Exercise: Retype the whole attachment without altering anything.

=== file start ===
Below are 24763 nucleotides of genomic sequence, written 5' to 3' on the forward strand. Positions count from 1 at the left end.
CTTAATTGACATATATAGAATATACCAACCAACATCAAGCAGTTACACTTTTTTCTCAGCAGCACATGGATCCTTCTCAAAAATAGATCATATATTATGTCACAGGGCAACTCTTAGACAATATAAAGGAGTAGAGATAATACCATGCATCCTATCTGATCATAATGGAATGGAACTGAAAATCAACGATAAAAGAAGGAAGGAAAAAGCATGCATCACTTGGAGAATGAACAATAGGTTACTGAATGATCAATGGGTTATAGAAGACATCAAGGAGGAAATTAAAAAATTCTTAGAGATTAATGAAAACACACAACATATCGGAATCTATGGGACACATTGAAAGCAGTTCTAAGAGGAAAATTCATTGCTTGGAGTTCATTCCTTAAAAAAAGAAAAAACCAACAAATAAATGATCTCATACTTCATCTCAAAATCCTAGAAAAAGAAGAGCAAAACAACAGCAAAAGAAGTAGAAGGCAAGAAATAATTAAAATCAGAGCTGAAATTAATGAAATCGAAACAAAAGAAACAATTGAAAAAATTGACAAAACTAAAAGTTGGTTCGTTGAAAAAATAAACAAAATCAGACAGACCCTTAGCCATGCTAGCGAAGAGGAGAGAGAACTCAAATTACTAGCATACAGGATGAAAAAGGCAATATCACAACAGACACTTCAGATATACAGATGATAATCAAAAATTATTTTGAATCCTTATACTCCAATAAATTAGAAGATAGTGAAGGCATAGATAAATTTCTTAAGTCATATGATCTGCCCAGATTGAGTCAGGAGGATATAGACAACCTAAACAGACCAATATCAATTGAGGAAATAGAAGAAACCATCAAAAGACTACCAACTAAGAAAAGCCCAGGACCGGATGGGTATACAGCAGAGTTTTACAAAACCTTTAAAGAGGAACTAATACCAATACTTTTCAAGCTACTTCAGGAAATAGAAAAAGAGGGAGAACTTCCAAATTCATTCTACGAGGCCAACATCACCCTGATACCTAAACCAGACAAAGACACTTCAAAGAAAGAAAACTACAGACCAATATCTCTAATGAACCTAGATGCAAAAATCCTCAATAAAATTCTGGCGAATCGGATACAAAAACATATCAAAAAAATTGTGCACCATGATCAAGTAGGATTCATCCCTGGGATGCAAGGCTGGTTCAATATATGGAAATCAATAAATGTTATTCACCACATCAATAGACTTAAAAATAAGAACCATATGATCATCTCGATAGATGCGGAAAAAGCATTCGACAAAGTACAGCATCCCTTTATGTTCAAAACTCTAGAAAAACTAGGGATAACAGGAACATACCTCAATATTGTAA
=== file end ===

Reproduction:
Below are 24763 nucleotides of genomic sequence, written 5' to 3' on the forward strand. Positions count from 1 at the left end.
CTTAATTGACATATATAGAATATACCAACCAACATCAAGCAGTTACACTTTTTTCTCAGCAGCACATGGATCCTTCTCAAAAATAGATCATATATTATGTCACAGGGCAACTCTTAGACAATATAAAGGAGTAGAGATAATACCATGCATCCTATCTGATCATAATGGAATGGAACTGAAAATCAACGATAAAAGAAGGAAGGAAAAAGCATGCATCACTTGGAGAATGAACAATAGGTTACTGAATGATCAATGGGTTATAGAAGACATCAAGGAGGAAATTAAAAAATTCTTAGAGATTAATGAAAACACACAACATATCGGAATCTATGGGACACATTGAAAGCAGTTCTAAGAGGAAAATTCATTGCTTGGAGTTCATTCCTTAAAAAAAGAAAAAACCAACAAATAAATGATCTCATACTTCATCTCAAAATCCTAGAAAAAGAAGAGCAAAACAACAGCAAAAGAAGTAGAAGGCAAGAAATAATTAAAATCAGAGCTGAAATTAATGAAATCGAAACAAAAGAAACAATTGAAAAAATTGACAAAACTAAAAGTTGGTTCGTTGAAAAAATAAACAAAATCAGACAGACCCTTAGCCATGCTAGCGAAGAGGAGAGAGAACTCAAATTACTAGCATACAGGATGAAAAAGGCAATATCACAACAGACACTTCAGATATACAGATGATAATCAAAAATTATTTTGAATCCTTATACTCCAATAAATTAGAAGATAGTGAAGGCATAGATAAATTTCTTAAGTCATATGATCTGCCCAGATTGAGTCAGGAGGATATAGACAACCTAAACAGACCAATATCAATTGAGGAAATAGAAGAAACCATCAAAAGACTACCAACTAAGAAAAGCCCAGGACCGGATGGGTATACAGCAGAGTTTTACAAAACCTTTAAAGAGGAACTAATACCAATACTTTTCAAGCTACTTCAGGAAATAGAAAAAGAGGGAGAACTTCCAAATTCATTCTACGAGGCCAACATCACCCTGATACCTAAACCAGACAAAGACACTTCAAAGAAAGAAAACTACAGACCAATATCTCTAATGAACCTAGATGCAAAAATCCTCAATAAAATTCTGGCGAATCGGATACAAAAACATATCAAAAAAATTGTGCACCATGATCAAGTAGGATTCATCCCTGGGATGCAAGGCTGGTTCAATATATGGAAATCAATAAATGTTATTCACCACATCAATAGACTTAAAAATAAGAACCATATGATCATCTCGATAGATGCGGAAAAAGCATTCGACAAAGTACAGCATCCCTTTATGTTCAAAACTCTAGAAAAACTAGGGATAACAGGAACATACCTCAATATTGTAA